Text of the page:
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Some thoughts about Machine learning 06 Nov 2020 20:52 #16517

  • ArneOrtlinghaus
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  • In the last years I have read much about machine learning and tried to find places to introduce low level machine learning into our programs for enhancing user experience:
    - proposals of values,
    - validations
    - data control for existing data

    I must admit, that it is much more difficult than I thought:
    - For machine learning much correctly classified data is needed. As long as few data is available, the algorithm is "stupid".
    - The data is needed, where the learning algorithm is placed. If this is outside a company, it can be difficult to get the permission in times of the severe European data protection rules.
    - The algorithm will not always give results the users think they need and needs help. So for every location where ML is used, there is needed also a "supervisor" who can adapt the results.
    - Setting up an algorithm for a single task may take more work than thinking about decision rules or user-enabled rule creation.
    - Machine learning may need resources that are not always available
    - Manually defined decisions trees by experienced users are often much more precise than machine learning rules

    Nevertheless I think that some strategies needed for machine learning are always worth to think about:
    - A standard machine learning algorithm consists of several inputs and one output (answer). All tasks that need decisions have to be separated in those single tasks with several inputs and one output.
    - The inputs and the output can be single numbers, strings, collections of numbers, images, ...
    - Input information must be reduced as much as possible using domain knowledge
    - If the inputs are time series (for example user responses at different times), then features like "last result", "average over the last results", "maximum over the last results" or "probabilities of different results" should be calculated
    - Manually defined rules should not be programmed fix into the program. Instead macros or matrices with decision tree information stored in a database should be used.
    - Often a variant of the "nearest neighbors algorithm" is sufficient to find good proposal values in database programs: The nearest value corresponds to the database record for the current user for the currently selected end customer for the last time. If the last time is too far away or the current user did not work for the end customer, then it can be the record for the end user for the last time.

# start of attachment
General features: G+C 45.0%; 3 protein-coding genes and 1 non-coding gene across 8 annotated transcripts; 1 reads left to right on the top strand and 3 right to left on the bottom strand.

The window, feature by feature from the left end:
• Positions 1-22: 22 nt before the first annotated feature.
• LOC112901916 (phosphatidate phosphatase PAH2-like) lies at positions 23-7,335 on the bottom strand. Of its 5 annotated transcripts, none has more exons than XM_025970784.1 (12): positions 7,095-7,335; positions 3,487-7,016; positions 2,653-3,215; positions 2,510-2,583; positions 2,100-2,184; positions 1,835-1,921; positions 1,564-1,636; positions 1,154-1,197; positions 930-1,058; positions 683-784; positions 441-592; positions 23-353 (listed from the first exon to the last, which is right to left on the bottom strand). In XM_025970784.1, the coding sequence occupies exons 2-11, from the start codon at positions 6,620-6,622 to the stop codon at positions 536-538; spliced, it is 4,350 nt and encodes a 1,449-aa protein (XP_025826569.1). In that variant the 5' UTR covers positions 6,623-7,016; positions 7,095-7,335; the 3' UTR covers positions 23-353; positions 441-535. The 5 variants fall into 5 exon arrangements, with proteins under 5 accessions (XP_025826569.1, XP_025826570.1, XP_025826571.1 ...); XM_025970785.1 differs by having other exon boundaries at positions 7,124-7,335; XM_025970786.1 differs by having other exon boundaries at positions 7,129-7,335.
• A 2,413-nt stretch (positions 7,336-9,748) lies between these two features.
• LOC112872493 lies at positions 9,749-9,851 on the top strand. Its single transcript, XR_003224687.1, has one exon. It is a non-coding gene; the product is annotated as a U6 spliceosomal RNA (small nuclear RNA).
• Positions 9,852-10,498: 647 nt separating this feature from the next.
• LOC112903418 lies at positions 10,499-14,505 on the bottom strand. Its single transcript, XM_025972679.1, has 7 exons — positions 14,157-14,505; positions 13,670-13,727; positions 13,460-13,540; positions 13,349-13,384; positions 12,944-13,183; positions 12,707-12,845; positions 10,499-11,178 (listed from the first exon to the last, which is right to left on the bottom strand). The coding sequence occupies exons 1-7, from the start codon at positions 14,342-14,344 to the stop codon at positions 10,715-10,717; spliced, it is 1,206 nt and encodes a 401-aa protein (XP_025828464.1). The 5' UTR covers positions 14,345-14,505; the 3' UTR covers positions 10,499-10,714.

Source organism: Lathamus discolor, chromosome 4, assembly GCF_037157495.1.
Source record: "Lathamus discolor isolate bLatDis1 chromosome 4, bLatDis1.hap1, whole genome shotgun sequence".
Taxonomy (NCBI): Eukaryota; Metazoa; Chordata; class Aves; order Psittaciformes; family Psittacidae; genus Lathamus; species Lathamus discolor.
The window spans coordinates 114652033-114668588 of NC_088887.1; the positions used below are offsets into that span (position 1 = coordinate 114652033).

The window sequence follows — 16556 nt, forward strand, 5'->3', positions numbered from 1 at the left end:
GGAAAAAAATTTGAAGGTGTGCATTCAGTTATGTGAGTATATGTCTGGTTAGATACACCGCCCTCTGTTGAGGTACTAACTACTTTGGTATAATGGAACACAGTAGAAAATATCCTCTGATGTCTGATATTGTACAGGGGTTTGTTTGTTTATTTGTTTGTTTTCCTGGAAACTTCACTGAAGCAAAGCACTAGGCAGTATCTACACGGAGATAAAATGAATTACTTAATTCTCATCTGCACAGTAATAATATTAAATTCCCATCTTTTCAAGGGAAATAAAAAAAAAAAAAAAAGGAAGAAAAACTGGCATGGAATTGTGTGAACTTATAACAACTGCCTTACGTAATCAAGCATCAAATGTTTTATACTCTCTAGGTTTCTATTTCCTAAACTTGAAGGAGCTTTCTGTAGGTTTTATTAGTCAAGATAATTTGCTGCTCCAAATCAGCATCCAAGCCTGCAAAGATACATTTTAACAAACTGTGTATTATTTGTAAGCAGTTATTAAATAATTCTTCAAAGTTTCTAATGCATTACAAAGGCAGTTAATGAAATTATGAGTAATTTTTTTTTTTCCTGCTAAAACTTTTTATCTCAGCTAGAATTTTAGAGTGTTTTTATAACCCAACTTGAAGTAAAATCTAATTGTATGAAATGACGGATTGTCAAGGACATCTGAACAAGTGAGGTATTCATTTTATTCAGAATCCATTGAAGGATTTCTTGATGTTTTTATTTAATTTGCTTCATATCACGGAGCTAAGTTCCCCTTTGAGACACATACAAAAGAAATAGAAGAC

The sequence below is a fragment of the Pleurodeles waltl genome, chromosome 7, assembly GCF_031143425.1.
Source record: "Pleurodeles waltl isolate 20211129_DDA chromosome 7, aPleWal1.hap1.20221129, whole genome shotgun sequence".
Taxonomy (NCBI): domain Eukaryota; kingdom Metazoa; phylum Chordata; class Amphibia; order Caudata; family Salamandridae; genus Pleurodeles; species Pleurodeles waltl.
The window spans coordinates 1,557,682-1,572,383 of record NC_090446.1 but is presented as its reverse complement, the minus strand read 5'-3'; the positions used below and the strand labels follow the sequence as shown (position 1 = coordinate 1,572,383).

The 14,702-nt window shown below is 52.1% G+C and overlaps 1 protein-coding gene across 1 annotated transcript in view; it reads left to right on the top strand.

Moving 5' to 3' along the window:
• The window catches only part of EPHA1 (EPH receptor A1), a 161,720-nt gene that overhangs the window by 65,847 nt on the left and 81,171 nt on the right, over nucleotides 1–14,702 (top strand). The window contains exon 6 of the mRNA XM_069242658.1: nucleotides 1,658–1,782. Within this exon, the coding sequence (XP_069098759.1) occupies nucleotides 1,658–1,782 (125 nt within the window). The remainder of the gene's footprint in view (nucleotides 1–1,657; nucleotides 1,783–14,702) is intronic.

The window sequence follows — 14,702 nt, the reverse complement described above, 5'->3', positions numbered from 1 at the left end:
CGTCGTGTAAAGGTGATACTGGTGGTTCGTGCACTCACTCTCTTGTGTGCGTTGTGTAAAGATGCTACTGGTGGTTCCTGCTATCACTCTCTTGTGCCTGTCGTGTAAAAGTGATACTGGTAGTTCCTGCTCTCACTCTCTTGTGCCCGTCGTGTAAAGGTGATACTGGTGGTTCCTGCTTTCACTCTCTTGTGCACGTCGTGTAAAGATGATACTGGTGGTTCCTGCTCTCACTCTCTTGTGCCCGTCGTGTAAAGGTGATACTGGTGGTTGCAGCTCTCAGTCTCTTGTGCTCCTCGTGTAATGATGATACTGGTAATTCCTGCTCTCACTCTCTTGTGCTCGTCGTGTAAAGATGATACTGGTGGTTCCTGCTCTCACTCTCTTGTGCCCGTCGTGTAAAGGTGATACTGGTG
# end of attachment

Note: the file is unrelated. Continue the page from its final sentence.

Apart from this the user interface often needs visible changes. The user does not need to have one single result that should fit to everything. Instead he wants to have an immediate overview how many possibilities he has with which probabilities. And it is here that all the nice theory is reduced to simple statistics.

    Of course machine learning is an interesting and important topic. It depends just if you do something for thousands or millions of users, or if you depend on data for below 100 or few hundreds of users.

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    Some thoughts about Machine learning 07 Nov 2020 16:26 #16524

    • VR
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  • Two quick comments:

    * There is an interesting concept for situations, where you want to use supervised learning, but the available training data is limited. It's called active learning . It's based on the idea, that a supervised learning algorithm is trained on a very small sample. Than the model is used to select values that are hard to classify and asks the user to classify them. Based on the responses, the model gets retrained and gets better. One library that used this approach is dedupe that performs deduplication of records.

    * One interesting example for the use of machine learning IMHO is intellicode in visual studio . When you open the intellisense list in visual studio, intellicode uses its model (that was trained on the most popular github projects) to present the 4 most relevant elements in the current situation on the top of the list. This is a great example for the use of machine learning in a "non intrusive" way. The user is still the one making the choice, the ml model simply tries to reduce the time needed to search the intellisense list.

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    Some thoughts about Machine learning 08 Nov 2020 10:18 #16531

    • Terry
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  • Hi Arne

    There are two routes in real life that allow us to get from A to B. One is to go directly, the other is to go via C, or C then D, then E and so on.
    These two routes exist within each and every computer program providing linkage between classes. In any OOP this can be considered as being “deterministic” (direct A to B ) and unsurprisingly “non-deterministic”. If your program is to work properly the end of a non-deterministic chain must always lead to a final deterministic link to output. Any object not in such a chain is redundant and should not be there.

    I live in St. Albans, a beautiful city in the UK with a Cathedral dating back well over 1500 years. I know St. Albans pretty well – we have a pub close to where I live “The Three Hammers”, very popular.